Just one new wind project has been proposed in that state: Cherry Tree, which is a boutique project to the north of Melbourne, and is in the early stages of permitting.
With more than 1GW of already-permitted projects in Victoria delayed due to financial or technical reasons, developers say they are now focused on delivering those projects before their planning permits expire, to avoid the risk of interacting with the new permitting policy.
"It's almost like a case of lose it or use it mentality in Victoria," said executive manager, government and corporate affairs with Pacific Hydro Andrew Richards, who added that his company is not looking at any greenfield sites in Victoria.
"We're working hard to try and deliver the portfolio that we have, and sitting back and seeing what happens with the permitting rules in Victoria to see if they'll have a material effect in the medium to long term. We're not keen to be the first to test (the permitting rules)."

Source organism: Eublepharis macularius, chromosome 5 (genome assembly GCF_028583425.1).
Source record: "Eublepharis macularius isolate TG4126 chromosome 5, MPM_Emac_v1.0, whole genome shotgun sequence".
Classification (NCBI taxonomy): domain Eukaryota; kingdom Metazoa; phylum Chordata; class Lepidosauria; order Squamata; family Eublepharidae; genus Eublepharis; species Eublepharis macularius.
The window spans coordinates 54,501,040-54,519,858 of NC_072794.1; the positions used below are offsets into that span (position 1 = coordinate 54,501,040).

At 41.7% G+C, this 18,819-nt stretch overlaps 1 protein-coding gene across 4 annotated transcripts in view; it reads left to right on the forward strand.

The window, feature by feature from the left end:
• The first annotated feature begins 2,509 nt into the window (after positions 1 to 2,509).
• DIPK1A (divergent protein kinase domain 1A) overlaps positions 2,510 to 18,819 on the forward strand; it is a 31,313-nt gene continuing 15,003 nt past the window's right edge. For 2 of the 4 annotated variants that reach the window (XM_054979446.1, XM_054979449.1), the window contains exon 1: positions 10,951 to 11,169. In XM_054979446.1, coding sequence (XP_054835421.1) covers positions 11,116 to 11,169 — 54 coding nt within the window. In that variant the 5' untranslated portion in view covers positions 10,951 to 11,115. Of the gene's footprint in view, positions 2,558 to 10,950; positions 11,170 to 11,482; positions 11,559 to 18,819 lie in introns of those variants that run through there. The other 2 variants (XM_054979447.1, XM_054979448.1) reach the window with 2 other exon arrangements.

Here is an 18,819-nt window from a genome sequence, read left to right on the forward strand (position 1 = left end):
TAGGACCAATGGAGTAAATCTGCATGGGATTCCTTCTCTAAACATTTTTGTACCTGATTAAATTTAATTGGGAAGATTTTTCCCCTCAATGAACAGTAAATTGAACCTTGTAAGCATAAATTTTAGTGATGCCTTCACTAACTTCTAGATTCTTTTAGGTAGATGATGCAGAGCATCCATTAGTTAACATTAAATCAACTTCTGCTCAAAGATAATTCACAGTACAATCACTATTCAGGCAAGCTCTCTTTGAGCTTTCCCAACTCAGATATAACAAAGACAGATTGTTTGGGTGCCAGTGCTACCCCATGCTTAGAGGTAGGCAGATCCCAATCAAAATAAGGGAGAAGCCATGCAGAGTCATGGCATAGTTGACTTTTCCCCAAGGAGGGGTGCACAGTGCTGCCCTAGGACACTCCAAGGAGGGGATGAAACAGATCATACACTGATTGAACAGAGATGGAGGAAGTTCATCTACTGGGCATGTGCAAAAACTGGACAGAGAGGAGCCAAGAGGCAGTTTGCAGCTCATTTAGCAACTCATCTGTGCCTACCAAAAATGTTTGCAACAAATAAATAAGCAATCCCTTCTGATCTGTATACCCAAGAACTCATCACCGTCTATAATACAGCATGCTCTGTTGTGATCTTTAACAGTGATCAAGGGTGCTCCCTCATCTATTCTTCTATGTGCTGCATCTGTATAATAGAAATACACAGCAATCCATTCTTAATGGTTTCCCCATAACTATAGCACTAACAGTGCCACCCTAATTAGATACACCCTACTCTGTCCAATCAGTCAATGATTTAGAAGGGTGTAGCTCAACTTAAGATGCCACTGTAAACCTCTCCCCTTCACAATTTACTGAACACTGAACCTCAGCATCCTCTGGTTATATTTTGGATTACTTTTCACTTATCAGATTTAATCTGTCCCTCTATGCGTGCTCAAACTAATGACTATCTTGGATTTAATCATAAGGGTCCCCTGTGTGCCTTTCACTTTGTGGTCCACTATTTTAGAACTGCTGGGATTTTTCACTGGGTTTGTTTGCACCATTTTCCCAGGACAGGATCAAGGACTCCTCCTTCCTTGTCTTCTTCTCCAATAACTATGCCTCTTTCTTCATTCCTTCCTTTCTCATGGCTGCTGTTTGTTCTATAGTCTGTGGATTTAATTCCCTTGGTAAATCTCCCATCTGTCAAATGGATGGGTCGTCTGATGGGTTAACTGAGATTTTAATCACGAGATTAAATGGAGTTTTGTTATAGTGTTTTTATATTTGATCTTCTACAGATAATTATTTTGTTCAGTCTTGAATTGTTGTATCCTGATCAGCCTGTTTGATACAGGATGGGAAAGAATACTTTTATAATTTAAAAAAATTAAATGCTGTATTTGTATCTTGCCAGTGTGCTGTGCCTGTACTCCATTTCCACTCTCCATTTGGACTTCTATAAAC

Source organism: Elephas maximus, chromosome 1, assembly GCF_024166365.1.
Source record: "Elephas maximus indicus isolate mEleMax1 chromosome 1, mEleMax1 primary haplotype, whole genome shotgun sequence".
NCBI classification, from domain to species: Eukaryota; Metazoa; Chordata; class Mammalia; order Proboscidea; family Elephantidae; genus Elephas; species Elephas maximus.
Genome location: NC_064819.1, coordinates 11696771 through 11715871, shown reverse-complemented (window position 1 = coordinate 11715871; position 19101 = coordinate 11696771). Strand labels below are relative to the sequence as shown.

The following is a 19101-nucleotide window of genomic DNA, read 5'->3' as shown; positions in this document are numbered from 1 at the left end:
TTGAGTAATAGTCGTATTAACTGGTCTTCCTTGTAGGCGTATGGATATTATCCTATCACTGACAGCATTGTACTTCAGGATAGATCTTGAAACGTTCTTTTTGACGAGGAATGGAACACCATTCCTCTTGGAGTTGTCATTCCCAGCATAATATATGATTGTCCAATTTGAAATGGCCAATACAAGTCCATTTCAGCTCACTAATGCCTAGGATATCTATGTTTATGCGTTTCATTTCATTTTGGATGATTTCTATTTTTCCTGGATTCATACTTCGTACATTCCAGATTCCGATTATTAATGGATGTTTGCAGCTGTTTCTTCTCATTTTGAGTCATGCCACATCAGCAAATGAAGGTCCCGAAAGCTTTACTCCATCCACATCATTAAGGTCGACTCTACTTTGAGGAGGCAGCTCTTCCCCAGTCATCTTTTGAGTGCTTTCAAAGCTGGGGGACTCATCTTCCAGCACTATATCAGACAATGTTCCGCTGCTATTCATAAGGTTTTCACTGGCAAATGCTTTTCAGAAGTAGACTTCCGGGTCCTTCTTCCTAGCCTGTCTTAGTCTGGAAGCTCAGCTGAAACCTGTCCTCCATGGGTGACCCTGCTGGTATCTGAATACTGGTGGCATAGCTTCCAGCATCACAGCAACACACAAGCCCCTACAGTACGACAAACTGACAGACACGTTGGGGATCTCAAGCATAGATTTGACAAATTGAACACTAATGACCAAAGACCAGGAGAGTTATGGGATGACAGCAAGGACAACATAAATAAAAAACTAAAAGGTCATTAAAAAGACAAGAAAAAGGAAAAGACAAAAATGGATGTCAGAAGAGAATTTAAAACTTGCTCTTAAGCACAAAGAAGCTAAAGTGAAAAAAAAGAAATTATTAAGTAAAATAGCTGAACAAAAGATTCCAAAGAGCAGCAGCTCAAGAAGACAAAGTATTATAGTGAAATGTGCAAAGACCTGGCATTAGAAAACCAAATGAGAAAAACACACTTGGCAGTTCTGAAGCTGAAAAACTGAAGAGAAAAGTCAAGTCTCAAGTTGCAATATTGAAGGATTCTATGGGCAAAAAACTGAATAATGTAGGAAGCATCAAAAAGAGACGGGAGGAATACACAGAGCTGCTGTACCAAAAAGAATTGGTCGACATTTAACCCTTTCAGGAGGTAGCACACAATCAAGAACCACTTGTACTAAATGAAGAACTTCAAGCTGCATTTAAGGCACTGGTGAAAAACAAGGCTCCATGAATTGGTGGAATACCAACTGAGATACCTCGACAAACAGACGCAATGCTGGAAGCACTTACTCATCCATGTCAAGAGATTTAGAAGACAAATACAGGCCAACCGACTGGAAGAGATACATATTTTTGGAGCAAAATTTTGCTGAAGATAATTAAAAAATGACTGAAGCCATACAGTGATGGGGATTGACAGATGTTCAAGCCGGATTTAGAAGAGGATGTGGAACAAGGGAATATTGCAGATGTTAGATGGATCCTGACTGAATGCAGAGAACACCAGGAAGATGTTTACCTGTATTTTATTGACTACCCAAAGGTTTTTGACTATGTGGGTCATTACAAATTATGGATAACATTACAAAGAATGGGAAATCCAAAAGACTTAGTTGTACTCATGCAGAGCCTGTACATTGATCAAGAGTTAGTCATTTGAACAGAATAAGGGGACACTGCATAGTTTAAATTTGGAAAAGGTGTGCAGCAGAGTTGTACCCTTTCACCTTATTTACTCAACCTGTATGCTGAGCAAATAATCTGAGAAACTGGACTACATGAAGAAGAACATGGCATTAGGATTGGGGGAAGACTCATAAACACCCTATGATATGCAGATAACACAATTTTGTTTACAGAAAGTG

The New South Wales state government has yet to release its proposed permitting framework, which would introduce a minimum setback distance. In South Australia the opposition government has suggested it would introduce similar policies if elected.
1GW - Of projects with permits in the state of Victoria are on hold due to financial or technical hitches